, , , , , , , , , , , , , , , , , , , , , , , , , , , , , , , , , , , , , , ,

n an interview on Monday, the day after his bank agreed to take over Bear Stearns at a fire-sale price. “I can’t even describe the seriousness of that. I always talk about how bad things can happen that you can’t expect. I didn’t fathom this event.”

TWO months before he resigned as chief executive of Citigroup last year amid nearly $20 billion in write-downs, Charles O. Prince III sat down in Washington with Representative Barney Frank, the chairman of the House Financial Services Committee. Among the topics they discussed were investment vehicles that allowed Citigroup and other banks to keep billions of dollars in potential liabilities off of their balance sheets — and away from the scrutiny of investors and analysts.

“Why aren’t they on your balance sheet?” asked Mr. Frank, Democrat of Massachusetts. The congressman recalled that Mr. Prince said doing so would have put Citigroup at a disadvantage with Wall Street investment banks that were more loosely regulated and were allowed to take far greater risks. (A spokeswoman for Mr. Prince confirmed the conversation.)

It was at that moment, Mr. Frank says, that he first realized just how much freedom Wall Street firms had, and how lightly regulated they were in comparison with commercial banks, which have to answer to an alphabet soup of government agencies like the Federal Reserve and the comptroller of the currency.

“Not only did Wall Street have so much freedom, but it gave commercial banks an incentive to try and evade their regulations,” Mr. Frank says. When it came to Wall Street, he says, “we thought we didn’t need regulation.”

In fact, Washington has long followed the financial industry’s lead in supporting deregulation, even as newly minted but little-understood products like derivatives proliferated.

During the late 1990s, Wall Street fought bitterly against any attempt to regulate the emerging derivatives market, recalls Michael Greenberger, a former senior regulator at the Commodity Futures Trading Commission. Although the Long-Term Capital debacle in 1998 alerted regulators and bankers alike to the dangers of big bets with borrowed money, a rescue effort engineered by the Federal Reserve Bank of New York prevented the damage from spreading.

“After that, all was forgotten,” says Mr. Greenberger, now a professor at the University of Maryland. At the same time, derivatives were being praised as a boon that would make the economy more stable.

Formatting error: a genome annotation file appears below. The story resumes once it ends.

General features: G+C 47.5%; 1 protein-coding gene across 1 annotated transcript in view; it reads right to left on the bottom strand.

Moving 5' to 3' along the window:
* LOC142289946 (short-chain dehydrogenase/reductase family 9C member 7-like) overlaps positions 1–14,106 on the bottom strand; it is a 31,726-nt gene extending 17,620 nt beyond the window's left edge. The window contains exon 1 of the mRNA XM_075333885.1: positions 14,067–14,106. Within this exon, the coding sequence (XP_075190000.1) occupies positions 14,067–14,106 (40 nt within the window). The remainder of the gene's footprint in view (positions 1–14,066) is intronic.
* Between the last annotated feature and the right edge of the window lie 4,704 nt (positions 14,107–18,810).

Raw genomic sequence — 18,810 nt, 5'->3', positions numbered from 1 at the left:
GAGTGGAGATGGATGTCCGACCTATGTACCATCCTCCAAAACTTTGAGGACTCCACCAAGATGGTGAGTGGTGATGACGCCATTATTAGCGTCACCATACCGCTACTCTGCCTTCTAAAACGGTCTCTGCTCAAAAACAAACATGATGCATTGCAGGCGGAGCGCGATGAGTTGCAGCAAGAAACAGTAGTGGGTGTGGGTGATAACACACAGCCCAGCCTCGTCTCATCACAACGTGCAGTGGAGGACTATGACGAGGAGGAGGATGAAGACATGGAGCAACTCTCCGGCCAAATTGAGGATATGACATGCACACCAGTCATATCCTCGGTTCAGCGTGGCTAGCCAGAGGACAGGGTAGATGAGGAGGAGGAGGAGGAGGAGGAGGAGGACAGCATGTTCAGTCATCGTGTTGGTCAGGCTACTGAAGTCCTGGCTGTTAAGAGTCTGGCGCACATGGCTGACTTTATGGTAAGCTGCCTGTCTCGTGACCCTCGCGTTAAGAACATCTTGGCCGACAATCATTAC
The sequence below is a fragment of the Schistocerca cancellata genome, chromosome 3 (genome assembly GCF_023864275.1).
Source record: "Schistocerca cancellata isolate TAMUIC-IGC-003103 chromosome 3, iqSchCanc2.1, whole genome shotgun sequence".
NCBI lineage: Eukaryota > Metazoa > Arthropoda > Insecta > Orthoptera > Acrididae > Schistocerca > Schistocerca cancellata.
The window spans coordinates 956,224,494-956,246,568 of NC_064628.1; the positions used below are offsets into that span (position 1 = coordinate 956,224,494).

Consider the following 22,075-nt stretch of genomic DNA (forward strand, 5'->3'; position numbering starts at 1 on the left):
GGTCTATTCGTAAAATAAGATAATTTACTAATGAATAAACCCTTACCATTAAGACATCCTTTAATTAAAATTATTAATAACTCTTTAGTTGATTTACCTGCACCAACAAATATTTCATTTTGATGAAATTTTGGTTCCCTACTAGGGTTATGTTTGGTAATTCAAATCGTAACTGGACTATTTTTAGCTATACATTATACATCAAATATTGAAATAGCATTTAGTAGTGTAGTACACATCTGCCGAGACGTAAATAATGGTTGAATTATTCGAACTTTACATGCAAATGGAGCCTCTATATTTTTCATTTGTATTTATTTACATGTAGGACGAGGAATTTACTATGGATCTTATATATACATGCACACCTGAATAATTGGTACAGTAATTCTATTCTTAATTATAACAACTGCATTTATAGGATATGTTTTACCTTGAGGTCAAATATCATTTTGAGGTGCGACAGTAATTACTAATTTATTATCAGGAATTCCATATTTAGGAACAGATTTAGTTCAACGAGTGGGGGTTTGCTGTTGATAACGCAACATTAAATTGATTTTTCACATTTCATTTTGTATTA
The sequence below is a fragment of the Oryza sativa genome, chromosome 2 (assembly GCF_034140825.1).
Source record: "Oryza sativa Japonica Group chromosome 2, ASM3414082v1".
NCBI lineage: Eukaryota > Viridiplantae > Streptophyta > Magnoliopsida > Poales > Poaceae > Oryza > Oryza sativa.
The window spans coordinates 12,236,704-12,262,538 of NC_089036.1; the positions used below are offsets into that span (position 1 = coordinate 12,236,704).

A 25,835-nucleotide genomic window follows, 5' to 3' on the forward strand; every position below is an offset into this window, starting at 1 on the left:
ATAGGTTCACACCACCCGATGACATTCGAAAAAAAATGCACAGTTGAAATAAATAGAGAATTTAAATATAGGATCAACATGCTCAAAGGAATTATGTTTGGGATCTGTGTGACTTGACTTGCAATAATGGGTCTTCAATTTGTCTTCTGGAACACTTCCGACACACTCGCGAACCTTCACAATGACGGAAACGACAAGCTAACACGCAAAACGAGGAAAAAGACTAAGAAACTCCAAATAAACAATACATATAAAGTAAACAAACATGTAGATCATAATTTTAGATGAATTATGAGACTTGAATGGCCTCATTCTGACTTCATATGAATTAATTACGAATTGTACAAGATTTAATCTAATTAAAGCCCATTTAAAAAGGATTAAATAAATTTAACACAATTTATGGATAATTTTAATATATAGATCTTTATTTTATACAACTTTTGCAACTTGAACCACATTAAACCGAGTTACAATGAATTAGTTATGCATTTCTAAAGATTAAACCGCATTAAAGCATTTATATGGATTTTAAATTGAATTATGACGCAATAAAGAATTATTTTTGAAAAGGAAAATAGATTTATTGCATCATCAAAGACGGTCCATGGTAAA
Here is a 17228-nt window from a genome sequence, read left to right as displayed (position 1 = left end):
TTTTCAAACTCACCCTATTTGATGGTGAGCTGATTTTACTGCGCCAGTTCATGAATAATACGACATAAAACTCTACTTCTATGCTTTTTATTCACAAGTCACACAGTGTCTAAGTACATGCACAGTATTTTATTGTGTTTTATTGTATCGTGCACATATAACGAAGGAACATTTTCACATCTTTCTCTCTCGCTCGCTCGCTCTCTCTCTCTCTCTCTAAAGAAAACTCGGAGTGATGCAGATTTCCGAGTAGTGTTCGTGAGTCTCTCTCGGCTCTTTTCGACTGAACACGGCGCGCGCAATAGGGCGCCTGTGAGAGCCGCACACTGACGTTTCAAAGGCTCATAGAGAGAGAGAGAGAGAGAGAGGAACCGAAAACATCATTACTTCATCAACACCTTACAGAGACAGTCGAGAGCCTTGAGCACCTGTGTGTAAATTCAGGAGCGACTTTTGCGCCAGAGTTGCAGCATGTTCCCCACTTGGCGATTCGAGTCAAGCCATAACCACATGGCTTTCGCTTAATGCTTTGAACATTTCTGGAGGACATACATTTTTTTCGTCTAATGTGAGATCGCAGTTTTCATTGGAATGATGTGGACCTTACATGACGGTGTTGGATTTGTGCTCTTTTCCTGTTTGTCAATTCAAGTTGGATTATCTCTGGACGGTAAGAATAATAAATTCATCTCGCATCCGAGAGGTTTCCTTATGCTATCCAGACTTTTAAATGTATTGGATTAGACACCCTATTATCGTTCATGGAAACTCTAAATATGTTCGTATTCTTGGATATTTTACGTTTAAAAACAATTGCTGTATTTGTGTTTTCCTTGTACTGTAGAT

Speaking in Boca Raton, Fla., in March 1999, Alan Greenspan, then the Fed chairman, told the Futures Industry Association, a Wall Street trade group, that “these instruments enhance the ability to differentiate risk and allocate it to those investors most able and willing to take it.”

Although Mr. Greenspan acknowledged that the “possibility of increased systemic risk does appear to be an issue that requires fuller understanding,” he argued that new regulations “would be a major mistake.”

“Regulatory risk measurement schemes,” he added, “are simpler and much less accurate than banks’ risk measurement models.”

Mr. Greenberger, still concerned about regulatory battles he lost a decade ago, says that Mr. Greenspan “felt derivatives would spread the risk in the economy.”

“In reality,” Mr. Greenberger added, “it spread a virus through the economy because these products are so opaque and hard to value.” A representative for Mr. Greenspan said he was preparing to travel and could not comment.

A milestone in the deregulation effort came in the fall of 2000, when a lame-duck session of Congress passed a little-noticed piece of legislation called the Commodity Futures Modernization Act. The bill effectively kept much of the market for derivatives and other exotic instruments off-limits to agencies that regulate more conventional assets like stocks, bonds and futures contracts.

Supported by Phil Gramm, then a Republican senator from Texas and chairman of the Senate Banking Committee, the legislation was a 262-page amendment to a far larger appropriations bill. It was signed into law by President Bill Clinton that December.

Mr. Gramm, now the vice chairman of UBS, the Swiss investment banking giant, was unavailable for comment. (UBS has recently seen its fortunes hammered by ill-considered derivative investments.)

“I don’t believe anybody understood the significance of this,” says Mr. Greenberger, describing the bill’s impact.